LOS 15d Discuss the impact of subsidies quotas and markets for illegal goods on demand supply and market equilibrium

Subsidies arc payments made bv governments to producers, often farmers. The effects of a subsidy are illustrated in Figure 7, where we use the market for soybeans as an example. Note here that with no subsidies, equilibrium quantity in the market for soybeans is 60 tons annually at a price of $60 per ton. A subsidy of $30 per ton causes a downward shift in the supply curve from S to (S - subsidy), which results in an increase in the equilibrium quantity to 90 million tons per year and a decrease in the equilibrium price (paid by buyers) to $45 per ton. At the new equilibrium, farmers receive $75 per ton (the market price of $45, plus the $30 subsidy).

Recognizing that the (unsubsidized) supply curve represents the marginal cost and that the demand curve represents the marginal benefit, the marginal cost is greater than the marginal benefit at the new equilibrium with the subsidy. This leads to a deadweight loss from overproduction. The resources used to produce the additional 30 million tons of soybeans have a value in some other use that is greater than the value of these additional soybeans to consumers.

Figure 7: Soybean Price Subsidy

Price (dollars per ton)

Price (dollars per ton)

Production quotas are used to regulate markets by imposing an upper limit on the quantity of a good that may be produced over a specified time period. Quotas are often used by governments to regulate agricultural markets.

Continuing with our soybean example, let's suppose the government imposes a production quota on soybeans of 60 million tons per year. In Figure 8, we see that in the absence of a quota, soybean production is 90 million tons per year at a price of $45 per ton. With a 60 million ton quota, the equilibrium price rises to $75 per ton.

The reduction in the quantity of soybeans produced due to the quota leads to an inefficient allocation of resources and a deadweight loss to the economy. The quota not only increases the market price, it lowers the marginal cost of producing the quota quantity. At the quota amount, marginal benefit (price) exceeds marginal cost. This explains why producers often seek the imposition of quotas.

Note that if a quota is greater than the equilibrium quantity of 90 million tons, nothing will change because farmers are already producing less than the maximum production allowed under che quota.

Figure 8: Soybean Production Quota

Price (dollars per ton)

Price (dollars per ton)

Illegal Goods

When people get caught buying or selling illegal goods, such as drugs or guns, the}- must pay penalties, including fines, imprisonment, or both. As the severity of the penalty or the likelihood of getting caught increases, the total costs of illegal trade increase. To see how the penalties from breaking the law affect the equilibrium quantity of an illegal good, consider the U.S. market for Cuban cigars illustrated in Figure 9. Here, the supply curve, S, represents the minimum prices that sellers would accept if Cuban cigars were legal, and the demand curve, D, represents the maximum prices that buyers would pay for Cuban cigars without any laws restricting their purchase. The equilibrium price and quantity under legal trade are at point L, where the equilibrium quantity is Ql at a price of P^. Because selling Cuban cigars is illegal in the U.S., the compensation for the expected penalty for selling cigars, EPS, is added to the sellers' minimum prices, shifting the supply curve in Figure 9 up to S + EPg. If only sellers are penalized, the new equilibrium is represented by point M.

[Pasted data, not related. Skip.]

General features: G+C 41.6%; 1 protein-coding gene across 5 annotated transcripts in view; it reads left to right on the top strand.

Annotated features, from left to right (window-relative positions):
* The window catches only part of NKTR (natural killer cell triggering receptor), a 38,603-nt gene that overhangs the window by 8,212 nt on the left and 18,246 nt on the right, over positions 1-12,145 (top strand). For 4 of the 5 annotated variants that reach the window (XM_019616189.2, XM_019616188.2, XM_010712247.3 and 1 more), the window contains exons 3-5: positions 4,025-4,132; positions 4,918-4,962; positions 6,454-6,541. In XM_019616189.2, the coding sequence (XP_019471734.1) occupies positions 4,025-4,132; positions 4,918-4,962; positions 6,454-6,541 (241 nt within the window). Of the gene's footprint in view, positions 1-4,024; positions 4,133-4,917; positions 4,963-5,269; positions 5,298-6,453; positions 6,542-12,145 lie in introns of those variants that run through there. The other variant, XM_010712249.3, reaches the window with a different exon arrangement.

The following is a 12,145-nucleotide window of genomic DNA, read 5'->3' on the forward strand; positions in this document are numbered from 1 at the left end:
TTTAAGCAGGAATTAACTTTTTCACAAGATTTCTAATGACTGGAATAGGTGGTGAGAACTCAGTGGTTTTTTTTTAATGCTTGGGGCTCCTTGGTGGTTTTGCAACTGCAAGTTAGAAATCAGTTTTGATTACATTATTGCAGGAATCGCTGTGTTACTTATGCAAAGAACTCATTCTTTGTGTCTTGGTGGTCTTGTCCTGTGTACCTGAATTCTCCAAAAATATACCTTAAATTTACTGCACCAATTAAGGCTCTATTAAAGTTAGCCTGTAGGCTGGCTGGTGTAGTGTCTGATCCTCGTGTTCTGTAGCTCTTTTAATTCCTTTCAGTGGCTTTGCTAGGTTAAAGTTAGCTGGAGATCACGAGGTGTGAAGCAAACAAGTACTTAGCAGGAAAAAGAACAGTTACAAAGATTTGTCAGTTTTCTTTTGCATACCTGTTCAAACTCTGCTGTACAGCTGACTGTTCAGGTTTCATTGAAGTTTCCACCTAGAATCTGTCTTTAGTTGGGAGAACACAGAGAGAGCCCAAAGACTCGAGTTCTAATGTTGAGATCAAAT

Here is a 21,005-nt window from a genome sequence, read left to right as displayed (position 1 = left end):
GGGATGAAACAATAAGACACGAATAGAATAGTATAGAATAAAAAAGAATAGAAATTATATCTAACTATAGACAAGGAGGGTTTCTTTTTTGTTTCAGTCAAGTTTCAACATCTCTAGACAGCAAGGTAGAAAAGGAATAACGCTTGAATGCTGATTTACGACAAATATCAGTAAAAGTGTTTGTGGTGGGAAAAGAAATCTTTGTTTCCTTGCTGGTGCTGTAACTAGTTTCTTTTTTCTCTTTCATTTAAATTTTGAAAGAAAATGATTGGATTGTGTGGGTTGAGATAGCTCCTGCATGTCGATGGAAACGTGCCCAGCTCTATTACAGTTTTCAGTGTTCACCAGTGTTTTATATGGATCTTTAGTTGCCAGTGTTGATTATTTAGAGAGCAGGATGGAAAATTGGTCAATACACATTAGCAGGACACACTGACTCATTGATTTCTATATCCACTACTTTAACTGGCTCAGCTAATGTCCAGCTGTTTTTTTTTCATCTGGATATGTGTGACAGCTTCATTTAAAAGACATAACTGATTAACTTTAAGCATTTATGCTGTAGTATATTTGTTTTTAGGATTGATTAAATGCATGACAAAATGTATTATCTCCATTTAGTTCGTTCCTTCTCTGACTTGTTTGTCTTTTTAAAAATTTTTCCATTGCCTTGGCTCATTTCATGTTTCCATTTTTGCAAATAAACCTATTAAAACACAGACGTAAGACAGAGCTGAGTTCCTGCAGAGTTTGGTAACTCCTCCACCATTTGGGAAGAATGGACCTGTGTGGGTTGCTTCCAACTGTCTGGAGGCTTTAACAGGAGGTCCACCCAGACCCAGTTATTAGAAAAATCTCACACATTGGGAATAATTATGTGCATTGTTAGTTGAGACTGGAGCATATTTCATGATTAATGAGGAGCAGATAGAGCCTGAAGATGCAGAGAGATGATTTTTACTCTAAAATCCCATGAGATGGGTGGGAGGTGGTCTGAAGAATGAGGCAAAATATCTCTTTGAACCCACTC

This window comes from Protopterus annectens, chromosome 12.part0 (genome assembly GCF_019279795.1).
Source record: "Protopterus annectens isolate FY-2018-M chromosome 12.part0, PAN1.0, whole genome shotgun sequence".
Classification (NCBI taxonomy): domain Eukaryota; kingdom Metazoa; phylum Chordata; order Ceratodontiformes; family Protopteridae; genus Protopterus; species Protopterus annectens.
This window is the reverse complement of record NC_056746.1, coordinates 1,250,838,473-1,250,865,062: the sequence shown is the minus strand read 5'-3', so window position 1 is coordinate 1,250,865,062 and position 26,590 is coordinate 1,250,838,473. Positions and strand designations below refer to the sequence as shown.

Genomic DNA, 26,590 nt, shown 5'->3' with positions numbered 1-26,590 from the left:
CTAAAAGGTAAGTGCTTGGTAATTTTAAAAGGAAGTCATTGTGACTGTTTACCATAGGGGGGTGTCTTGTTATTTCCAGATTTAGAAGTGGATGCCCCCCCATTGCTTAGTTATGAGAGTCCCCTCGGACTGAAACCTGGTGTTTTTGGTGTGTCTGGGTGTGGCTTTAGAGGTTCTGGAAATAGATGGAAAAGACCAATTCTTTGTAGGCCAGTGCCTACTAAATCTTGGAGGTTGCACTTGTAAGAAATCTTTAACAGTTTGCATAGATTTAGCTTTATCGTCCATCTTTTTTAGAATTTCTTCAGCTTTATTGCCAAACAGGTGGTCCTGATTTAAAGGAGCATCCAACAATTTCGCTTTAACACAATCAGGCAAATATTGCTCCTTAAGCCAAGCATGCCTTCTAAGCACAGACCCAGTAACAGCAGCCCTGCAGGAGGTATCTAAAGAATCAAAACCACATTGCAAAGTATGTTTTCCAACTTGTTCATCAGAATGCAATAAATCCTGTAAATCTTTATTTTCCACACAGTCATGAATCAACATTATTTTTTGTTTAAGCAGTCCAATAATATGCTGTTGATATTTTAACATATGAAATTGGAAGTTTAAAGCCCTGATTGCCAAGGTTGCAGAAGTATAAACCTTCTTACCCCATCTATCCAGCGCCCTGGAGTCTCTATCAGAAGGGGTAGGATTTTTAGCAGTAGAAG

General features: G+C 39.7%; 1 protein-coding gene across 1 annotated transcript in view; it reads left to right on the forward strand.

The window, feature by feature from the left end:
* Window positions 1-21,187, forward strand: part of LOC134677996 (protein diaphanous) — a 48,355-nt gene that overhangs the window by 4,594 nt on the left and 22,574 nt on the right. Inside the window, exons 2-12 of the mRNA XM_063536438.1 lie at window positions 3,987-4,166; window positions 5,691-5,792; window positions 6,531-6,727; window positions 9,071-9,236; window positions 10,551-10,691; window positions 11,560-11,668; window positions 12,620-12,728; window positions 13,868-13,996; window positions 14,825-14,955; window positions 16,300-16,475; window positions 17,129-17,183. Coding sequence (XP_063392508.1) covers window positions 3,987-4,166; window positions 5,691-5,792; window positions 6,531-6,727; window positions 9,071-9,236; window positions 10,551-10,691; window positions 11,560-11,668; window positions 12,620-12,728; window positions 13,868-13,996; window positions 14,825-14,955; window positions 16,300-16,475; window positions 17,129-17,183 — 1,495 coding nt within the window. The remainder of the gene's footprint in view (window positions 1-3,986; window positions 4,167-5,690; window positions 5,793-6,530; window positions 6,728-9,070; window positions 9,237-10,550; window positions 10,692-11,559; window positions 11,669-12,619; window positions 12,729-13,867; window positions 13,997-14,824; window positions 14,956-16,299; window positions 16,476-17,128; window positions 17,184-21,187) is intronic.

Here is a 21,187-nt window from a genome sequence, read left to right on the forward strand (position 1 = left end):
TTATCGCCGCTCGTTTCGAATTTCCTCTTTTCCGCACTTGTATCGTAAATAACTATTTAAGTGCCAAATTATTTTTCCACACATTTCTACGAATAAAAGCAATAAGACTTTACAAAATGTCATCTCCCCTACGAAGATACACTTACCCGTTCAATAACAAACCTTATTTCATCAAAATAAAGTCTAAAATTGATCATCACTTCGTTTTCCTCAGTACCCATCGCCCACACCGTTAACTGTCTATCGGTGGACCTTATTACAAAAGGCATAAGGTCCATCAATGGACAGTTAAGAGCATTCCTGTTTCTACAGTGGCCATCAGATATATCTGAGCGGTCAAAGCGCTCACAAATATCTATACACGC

In the U.S. it is also illegal to purchase and possess Cuban cigars, so the cost of the expected penalties for buyers must be subtracted from the maximum price that buyers are willing to pay. This causes the demand curve to shift downward to D - EPD. If only buyers were subject to the penalty, the Cuban cigar market would move from point L to

When both buyers and sellers of illegal Cuban cigars must pay a penalty, the new equilibrium price and quantity are represented by point O in Figure 9. As we have drawn it, the expected penalties for sellers and buyers are equal (EPS = EPD), so the new market price remains at the original market price, PL, but the quantity purchased declines to Q*. Effectively, buyers pay PB, which is PL plus an added cost equal to the value of the expected penalty for buying and possessing Cuban cigars, and sellers effectively receive Ps, which is PL minus the amount to compensate for the expected penalty for selling Cuban cigars. Note that buyers pay, and sellers receive, a cash price equal to PL in this example.

The decrease in supply or demand for an illegal good increases as the value of the penalty increases. If the penalty is larger for the seller, the supply curve will shift by a greater amount than the demand curve and the cash market price will rise above what it would have been if the good were not illegal, perhaps very significantly so. The opposite is true when penalties are higher for buyers.

Figure 9: Market for Illegal Cigars









Good is Legal (Point L) Cash price = P^ Full cost to buyer = Pt Net benefit to seller = PL

Illegal to Sell (Point M) Cash price = PM Full cost to buyer = PM Net benefit to seller = PN

Illegal to Buy (Point N) Cash price = PN Full cost to buyer = PjM Net benefit to seller = PN

Illegal to Buy or Sell (Point O) Cash price = Pj Full cost to buyer = PB Net benefit to seller = P,.

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